Australasian Science: Australia's authority on science since 1938

A “Colombo Plan” for Biodiversity Conservation

By Hugh Possingham

Building an effective and self-supporting network of conservation research professionals across the region could prove to be Australia’s greatest biodiversity legacy.

The full text of this article can be purchased from Informit.

The vast majority of the research on biodiversity conservation in Australia is funded by Australian taxpayers through Australia’s governments or Australian universities, with some scattered industry and international funds. Much of our research is used by agencies in other countries.

Don’t we have enough problems of our own? Why would we spend time writing papers about prioritising threatened species in New Zealand, optimal methods for surveying tigers in Sumatra and conservation investment in the coral triangle? There are at least four answers.

First, for everything we give away we get plenty back. Discovery research is just that, finding out new things or posing and solving problems that have never been solved before, anywhere in the world. If it is in the international peer-reviewed literature then, if the system is working, it is genuinely novel.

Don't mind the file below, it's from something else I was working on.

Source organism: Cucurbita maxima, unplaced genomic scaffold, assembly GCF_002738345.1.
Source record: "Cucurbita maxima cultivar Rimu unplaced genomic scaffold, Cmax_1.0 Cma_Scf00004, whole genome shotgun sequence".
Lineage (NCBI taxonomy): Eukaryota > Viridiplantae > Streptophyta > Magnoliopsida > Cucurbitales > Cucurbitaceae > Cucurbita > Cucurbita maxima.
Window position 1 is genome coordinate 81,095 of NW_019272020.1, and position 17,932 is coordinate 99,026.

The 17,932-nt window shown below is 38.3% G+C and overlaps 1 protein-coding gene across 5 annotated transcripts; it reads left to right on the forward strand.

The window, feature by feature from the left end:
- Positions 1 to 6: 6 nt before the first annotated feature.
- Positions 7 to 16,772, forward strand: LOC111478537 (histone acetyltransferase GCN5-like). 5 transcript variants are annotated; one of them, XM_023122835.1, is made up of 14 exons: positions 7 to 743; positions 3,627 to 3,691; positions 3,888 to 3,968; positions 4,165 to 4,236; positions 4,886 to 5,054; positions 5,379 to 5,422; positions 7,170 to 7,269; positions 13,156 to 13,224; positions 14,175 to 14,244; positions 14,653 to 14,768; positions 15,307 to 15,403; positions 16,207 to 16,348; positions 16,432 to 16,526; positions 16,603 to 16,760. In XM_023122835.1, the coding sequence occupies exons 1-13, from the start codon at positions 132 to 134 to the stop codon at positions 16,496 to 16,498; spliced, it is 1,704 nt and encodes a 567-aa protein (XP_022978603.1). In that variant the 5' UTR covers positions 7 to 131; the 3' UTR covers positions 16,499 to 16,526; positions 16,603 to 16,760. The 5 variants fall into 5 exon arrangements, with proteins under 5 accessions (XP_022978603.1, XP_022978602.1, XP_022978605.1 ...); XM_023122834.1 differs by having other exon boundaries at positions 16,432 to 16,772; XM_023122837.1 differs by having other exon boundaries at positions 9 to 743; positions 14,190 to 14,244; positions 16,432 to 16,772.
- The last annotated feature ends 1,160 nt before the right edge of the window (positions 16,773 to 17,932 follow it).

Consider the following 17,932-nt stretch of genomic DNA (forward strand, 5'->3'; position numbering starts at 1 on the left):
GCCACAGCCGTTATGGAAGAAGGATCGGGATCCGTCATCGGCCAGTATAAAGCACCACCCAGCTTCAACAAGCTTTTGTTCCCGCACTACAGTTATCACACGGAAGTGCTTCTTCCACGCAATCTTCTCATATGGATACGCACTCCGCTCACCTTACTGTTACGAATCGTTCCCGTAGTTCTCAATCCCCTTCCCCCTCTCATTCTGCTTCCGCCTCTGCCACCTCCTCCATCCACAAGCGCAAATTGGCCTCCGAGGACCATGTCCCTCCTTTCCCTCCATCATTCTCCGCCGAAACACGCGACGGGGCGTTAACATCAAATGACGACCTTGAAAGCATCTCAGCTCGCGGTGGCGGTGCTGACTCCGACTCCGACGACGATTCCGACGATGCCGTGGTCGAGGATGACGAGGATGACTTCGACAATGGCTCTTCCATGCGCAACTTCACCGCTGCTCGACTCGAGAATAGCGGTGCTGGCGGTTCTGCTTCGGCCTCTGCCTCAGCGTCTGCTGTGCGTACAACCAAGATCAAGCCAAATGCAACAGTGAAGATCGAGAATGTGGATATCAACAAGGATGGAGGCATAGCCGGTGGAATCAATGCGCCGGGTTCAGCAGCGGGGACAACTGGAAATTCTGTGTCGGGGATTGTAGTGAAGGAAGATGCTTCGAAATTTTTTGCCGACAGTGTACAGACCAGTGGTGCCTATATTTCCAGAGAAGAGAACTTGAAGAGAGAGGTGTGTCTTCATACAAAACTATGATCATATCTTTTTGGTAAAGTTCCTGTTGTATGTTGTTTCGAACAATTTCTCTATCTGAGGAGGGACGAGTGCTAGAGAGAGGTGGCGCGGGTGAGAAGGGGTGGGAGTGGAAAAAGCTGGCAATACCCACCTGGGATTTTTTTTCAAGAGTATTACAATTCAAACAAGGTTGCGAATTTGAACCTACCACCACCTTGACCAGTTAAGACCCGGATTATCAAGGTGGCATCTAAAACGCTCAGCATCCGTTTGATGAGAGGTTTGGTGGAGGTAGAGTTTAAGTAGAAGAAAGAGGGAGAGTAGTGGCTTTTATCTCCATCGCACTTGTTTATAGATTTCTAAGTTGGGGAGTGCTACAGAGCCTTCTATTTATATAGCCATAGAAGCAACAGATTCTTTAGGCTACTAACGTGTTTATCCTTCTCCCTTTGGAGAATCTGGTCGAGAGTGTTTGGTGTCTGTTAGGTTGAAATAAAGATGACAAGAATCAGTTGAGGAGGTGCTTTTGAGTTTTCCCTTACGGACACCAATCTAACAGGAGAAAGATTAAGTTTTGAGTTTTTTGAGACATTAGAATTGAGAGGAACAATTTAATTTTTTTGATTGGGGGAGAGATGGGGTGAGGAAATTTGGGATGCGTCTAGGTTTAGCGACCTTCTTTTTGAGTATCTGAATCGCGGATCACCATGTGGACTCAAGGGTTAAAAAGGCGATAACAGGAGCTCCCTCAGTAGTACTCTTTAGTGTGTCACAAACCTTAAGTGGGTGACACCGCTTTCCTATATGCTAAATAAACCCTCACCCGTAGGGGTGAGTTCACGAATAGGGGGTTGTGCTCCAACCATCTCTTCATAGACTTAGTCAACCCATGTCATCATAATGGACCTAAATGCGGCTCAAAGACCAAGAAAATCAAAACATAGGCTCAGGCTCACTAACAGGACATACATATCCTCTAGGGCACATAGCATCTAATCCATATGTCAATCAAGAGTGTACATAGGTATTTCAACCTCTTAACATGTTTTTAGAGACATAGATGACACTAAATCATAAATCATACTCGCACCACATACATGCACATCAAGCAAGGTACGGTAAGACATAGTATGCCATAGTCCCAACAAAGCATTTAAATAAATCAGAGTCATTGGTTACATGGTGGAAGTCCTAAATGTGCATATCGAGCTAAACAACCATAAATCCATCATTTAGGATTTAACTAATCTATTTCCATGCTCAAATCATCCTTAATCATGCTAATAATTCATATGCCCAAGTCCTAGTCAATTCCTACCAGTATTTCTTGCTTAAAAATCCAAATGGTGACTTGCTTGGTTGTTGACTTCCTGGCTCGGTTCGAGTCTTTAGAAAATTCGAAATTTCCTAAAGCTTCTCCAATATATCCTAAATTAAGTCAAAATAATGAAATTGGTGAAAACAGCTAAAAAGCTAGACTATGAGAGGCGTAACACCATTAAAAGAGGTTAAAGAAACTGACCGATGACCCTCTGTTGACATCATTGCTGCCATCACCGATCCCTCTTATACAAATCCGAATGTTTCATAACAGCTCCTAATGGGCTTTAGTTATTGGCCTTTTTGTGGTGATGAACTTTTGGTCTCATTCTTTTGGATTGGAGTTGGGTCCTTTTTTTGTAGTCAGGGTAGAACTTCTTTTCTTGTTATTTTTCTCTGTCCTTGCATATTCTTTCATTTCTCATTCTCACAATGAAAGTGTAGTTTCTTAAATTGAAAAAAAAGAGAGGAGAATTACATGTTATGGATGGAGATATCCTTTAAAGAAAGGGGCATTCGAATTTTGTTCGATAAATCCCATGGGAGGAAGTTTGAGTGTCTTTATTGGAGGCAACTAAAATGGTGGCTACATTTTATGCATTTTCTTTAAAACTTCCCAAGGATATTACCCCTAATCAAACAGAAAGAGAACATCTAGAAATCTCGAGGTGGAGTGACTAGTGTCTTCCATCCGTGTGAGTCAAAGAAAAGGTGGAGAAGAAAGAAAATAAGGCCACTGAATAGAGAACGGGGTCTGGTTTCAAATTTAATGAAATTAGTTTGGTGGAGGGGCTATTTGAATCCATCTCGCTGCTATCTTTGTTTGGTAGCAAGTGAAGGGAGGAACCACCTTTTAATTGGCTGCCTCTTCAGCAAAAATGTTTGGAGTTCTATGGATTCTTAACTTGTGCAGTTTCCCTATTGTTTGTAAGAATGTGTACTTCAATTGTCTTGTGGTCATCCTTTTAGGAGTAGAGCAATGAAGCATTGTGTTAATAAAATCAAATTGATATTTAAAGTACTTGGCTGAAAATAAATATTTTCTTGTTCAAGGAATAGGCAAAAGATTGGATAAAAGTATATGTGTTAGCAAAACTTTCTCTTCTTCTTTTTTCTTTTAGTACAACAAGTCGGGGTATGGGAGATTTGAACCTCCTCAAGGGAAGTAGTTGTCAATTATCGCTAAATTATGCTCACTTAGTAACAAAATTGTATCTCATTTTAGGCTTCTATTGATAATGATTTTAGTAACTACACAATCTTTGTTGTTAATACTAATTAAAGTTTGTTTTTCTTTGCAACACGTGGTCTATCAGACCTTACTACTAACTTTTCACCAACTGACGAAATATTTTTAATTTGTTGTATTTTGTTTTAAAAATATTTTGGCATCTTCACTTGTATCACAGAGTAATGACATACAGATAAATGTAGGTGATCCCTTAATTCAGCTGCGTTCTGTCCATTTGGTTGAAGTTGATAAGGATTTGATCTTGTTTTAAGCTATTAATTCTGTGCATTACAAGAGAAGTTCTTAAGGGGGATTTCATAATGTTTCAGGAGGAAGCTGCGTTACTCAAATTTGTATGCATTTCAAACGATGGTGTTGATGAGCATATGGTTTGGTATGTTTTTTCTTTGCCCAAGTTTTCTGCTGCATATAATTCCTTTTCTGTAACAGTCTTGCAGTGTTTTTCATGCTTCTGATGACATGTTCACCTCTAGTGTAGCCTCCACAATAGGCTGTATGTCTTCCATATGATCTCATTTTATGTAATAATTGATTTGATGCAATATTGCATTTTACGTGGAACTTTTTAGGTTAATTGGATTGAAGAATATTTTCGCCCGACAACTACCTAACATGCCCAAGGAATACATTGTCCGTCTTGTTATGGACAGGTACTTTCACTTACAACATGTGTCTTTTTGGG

Furthermore, most of the ideas, discoveries and tools transcend continental boundaries and are useful to everyone. Tools and techniques for making decisions about prioritising actions and monitoring work anywhere.

Second, given Australian applied ecology is only about 5% of global applied ecology we get back about 20 times what we put in. By making our contribution we buy a seat at the co­operative venture of science – which includes sharing discoveries, people and ideas through many mechanisms...

The full text of this article can be purchased from Informit.

Professor Hugh Possingham is the Director of the ARC Centre of Excellence for Environmental Decisions.